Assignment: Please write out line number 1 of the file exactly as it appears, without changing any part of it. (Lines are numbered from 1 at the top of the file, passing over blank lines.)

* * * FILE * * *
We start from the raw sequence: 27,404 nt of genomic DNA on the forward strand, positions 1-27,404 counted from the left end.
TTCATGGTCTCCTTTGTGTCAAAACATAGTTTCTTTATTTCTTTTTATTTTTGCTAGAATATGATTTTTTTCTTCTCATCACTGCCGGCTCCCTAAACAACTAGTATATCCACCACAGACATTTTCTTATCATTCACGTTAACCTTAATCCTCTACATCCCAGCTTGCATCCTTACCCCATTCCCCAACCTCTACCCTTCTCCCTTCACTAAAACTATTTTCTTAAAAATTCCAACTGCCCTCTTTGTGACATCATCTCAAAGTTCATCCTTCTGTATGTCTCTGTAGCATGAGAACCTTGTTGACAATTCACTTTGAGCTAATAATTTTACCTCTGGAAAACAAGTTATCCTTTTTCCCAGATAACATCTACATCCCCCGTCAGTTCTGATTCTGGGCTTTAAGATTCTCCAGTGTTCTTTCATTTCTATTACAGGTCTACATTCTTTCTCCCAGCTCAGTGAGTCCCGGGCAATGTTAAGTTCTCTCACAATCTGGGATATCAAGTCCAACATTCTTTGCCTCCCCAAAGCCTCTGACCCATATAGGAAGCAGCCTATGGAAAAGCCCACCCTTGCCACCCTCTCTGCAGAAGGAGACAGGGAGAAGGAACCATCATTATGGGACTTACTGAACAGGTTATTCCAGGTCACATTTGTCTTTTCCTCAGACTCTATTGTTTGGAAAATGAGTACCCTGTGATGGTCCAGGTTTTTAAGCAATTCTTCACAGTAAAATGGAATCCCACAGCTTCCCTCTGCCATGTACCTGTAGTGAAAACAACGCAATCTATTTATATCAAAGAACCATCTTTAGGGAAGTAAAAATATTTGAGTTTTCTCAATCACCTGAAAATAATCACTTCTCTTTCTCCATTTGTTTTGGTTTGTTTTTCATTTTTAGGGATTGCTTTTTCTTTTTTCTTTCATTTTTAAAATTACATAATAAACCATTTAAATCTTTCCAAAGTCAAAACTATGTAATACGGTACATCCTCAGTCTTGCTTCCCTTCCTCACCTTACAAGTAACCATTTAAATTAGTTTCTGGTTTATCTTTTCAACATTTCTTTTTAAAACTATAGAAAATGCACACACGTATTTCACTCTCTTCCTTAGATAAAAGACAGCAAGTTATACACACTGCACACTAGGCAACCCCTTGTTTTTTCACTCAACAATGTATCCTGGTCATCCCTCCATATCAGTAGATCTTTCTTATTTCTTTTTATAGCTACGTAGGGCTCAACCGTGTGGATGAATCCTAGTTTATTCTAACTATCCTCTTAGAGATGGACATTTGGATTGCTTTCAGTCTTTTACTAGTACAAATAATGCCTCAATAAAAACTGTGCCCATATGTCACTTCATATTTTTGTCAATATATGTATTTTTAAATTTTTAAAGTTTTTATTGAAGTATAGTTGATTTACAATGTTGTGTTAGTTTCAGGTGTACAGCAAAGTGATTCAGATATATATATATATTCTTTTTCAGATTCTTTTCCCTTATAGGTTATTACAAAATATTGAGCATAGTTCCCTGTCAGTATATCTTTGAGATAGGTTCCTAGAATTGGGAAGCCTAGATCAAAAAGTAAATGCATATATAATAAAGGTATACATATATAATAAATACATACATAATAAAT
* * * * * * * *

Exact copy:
We start from the raw sequence: 27,404 nt of genomic DNA on the forward strand, positions 1-27,404 counted from the left end.